Historical research is always problematic and we can learn from what we can’t find almost as much as we learn from what we do. There is also the unexpected gobbets of information that the newspapers offer, that can open up new avenues for research and understanding, there were two of these today.

On the 66th anniversary of Wellington’s victory at Waterloo the Standard newspaper chose to concentrate on two cases from the Woolwich Police Court. In the first a ‘reputed lunatic’, James Peacock, was sent for trial by jury for allegedly stealing rockets from the Royal Arsenal.

The other case concerned a boy who had summoned the overseers of the poor at Woolwich for non-payment of a reward he was due. The reward was for recovering a dead body from the Thames and this linked the police courts to a tragedy that had occurred three years earlier, in September 1878.

On the evening of the 3 September the Princess Alice, a pleasure steamer loaded with passengers, was passing the shore at Tipcock Point, North Woolwich, when it collided with another vessel, a collier barge, the Bywell Castle. The Alice went down in just four minutes, dragging its terrified passengers into the polluted river. Over 650 people, men , women and children, drowned in the river and the loss of life was shocking.

The tragedy lasted long in local and national memory and must have impacted Londoners in particular. Liz Stride, one of the victims of ‘Jack the Ripper’ even claimed she had lost her husband on the Princess Alice, a claim that doesn’t seem to have much substance.  Stride might have been trying to get some charitable relief following the disaster, as several institutions, including the Lord Mayor’s Mansion House Fund, paid out to victims’ families.

Appearing in Woolwich on behalf of the Overseers of the poor, Mr Moore a relieving officer, said that the Overseers or the Guardians were normally quite happy to pay out for the recovery of bodies from the river. The boy also had a certificate from a coroner saying he was entitled to the money, so that seemed settled, but it wasn’t.

Mr Moore  told the court that a recent ruling at the Court of Queen’s Bench that in the case of the Princess Alice there was no actual law that gave authority for the paying of rewards. The Thames, he explained, was not included as part of “the sea”, which was what the original reward referred to. The magistrate, Mr Marsham grumbled that he couldn’t see how the two were not connected; after all the Thames was a tidal river which seemed to bring it within the act. Nevertheless he was bound to abide by the superior courts’ ruling and he dismissed the summons.

However, apparently the case was being discussed in parliament he was told, and so the lad (not named in the report) was advised to hang onto his certificate in the hope that the situation was eventually resolved to his benefit.

[from The Standard, Saturday, June 18, 1881]

As this was the 66th anniversary of Waterloo several papers mentioned the battle. The Daily News dedicated a small column to 200th anniversary of the Scots Greys, the ‘oldest dragoon corps’ in the British Army.  The ‘Greys’ had served with distinction in the Crimea at the battle of Balaclava, where they ‘tore through the Russians as acrobats go through a paper hoop’ (as the reporter described it). Their charge at Waterloo, which was more brave than effectual (if military historians are to be believed), was forever immortalised in Lady Elizabeth Butler’s Scotland Forever which was painted in 1881, to celebrate the anniversary.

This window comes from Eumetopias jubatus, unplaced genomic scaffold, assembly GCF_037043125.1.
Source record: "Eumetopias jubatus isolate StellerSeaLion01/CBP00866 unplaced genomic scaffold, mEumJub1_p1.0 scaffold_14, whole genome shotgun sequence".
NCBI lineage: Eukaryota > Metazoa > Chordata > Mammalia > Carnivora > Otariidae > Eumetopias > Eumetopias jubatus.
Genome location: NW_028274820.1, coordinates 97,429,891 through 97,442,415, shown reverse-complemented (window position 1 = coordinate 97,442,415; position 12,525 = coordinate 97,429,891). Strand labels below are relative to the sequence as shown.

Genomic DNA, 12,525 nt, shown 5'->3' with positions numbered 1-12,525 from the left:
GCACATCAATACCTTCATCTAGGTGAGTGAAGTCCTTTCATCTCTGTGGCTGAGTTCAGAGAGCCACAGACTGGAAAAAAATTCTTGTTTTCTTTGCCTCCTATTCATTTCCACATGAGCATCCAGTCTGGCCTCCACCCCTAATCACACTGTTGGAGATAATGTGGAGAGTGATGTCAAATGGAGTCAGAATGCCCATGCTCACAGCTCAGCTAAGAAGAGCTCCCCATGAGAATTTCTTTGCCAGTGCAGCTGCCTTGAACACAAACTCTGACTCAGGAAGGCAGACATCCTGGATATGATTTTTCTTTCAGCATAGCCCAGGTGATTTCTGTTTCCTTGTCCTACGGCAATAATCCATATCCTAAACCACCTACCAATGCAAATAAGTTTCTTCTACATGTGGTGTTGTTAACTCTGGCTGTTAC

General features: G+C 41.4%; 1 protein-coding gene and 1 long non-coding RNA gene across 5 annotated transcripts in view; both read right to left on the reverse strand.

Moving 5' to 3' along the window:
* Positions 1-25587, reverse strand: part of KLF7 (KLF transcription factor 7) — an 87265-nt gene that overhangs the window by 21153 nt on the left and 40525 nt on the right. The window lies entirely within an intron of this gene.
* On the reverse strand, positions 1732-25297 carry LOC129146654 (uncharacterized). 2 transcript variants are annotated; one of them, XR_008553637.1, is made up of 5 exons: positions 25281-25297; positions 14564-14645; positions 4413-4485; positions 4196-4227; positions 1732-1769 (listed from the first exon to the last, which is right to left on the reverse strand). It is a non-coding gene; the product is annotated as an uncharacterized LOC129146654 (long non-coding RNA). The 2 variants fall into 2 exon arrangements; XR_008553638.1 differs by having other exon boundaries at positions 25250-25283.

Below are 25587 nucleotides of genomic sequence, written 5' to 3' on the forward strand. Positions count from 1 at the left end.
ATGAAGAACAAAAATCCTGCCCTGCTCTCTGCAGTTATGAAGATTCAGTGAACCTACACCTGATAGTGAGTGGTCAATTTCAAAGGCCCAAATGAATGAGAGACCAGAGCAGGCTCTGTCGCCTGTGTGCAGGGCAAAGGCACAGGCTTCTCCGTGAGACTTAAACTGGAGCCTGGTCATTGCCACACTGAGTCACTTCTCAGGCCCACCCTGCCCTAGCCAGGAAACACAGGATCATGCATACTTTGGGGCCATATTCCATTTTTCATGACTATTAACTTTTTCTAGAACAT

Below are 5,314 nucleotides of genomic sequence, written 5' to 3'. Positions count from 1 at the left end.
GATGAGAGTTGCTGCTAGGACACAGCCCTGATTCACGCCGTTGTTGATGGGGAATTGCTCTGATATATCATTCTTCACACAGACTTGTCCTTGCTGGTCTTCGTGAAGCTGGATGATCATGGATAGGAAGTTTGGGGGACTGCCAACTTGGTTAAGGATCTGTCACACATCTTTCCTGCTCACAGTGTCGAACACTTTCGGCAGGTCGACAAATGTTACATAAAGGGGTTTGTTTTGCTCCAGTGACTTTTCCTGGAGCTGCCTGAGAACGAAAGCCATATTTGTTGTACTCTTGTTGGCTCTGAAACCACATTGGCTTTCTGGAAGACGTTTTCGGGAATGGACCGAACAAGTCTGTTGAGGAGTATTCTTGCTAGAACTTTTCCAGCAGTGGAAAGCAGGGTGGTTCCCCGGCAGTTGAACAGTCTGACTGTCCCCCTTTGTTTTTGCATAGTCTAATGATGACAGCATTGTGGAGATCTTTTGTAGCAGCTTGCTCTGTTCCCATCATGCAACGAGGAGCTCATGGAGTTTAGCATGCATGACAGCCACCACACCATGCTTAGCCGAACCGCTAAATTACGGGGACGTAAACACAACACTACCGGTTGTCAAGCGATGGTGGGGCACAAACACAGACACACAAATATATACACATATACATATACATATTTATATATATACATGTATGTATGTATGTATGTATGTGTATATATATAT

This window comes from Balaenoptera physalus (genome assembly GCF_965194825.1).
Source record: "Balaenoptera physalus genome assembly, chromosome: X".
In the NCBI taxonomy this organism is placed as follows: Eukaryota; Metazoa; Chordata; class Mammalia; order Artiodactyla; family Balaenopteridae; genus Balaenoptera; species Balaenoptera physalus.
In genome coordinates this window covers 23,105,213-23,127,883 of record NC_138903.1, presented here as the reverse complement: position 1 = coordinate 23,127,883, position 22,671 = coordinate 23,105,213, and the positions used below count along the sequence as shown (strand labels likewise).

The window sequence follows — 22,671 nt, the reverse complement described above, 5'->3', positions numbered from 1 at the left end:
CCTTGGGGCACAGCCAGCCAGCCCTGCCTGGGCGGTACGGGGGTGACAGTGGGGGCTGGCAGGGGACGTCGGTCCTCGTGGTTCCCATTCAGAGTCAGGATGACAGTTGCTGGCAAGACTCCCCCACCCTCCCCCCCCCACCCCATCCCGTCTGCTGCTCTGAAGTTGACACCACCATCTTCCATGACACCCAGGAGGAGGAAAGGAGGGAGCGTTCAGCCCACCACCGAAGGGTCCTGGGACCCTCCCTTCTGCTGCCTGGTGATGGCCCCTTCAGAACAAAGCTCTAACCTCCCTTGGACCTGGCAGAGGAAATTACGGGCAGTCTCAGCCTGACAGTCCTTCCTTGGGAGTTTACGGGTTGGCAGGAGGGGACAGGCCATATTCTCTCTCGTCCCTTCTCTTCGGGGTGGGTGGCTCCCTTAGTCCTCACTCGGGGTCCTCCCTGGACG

[from Daily News, Saturday, June 18, 1881]

A fake surgeon tries (and fails) to con Ellen Terry’s father

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Today is of course the first of April, the day when japes and merry pranks fill the pages of the newspapers and the content of TV and radio news shows. This year there seems to be something of a paucity of ‘April fools’ perhaps because the world is quite mad enough without making stuff up.

The Victorians were just as gullible as ourselves it seems and the nineteenth-century press were quite happy to try and trick their readerships with ‘fake news’ stories. I doubt however, whether this extended to the reporters at the Police Courts, who were tasked with entertaining readers with the day-to-day ‘doings’ of this lower level of the criminal justice system.

Alongside the drunks, brawlers, petty thieves and wife beaters there were those who tried, in a  variety of ways, to trick the more susceptible members of society. These included fraudsters who sold things that didn’t work, or bought goods on ‘tick’ with no intention of paying, and others who persuaded people to part with money under false pretences.

One such person was Frederick Walter Ventris, a bookseller, who was charged at Wandsworth Police Court with ‘obtaining money by false representations’.

Ventris had knocked at the door of a Mr Terry (an actor) and his wife. He told the lady of the house ‘a pitiable tale of having been a surgeon, but could not follow his profession as he was paralysed, and had just been discharged from the Fulham infirmary’. Mrs Terry said she would speak to her husband, gave him some money to allow him to pay for his lodgings and invited him to call again soon.

Ventris returned a day or so later and this time managed to speak to Mr Terry. This was probably Benjamin Terry, a well-known actor and the head of what was to be a renowned acting family. Terry was married to Sarah Ballard, who also trod the boards, and then had several children. One of these was Ellen who went on to achieve international fame as a Shakespearean actress, appearing often alongside Henry Irving. Her great nephew was John Gielgud, demonstrating perhaps that great genes do run in the family.

Benjamin Terry was sympathetic to Frederick Ventris’ plight who wrote to the Charity Organisation Society on his behalf. Ventris explained that he had been given permission to deliver a series of lectures on chemistry by the vicar of Chiswick and in this way managed to persuade several other persons to give him money so he could buy the ‘chemical equipment’ he needed for the talks.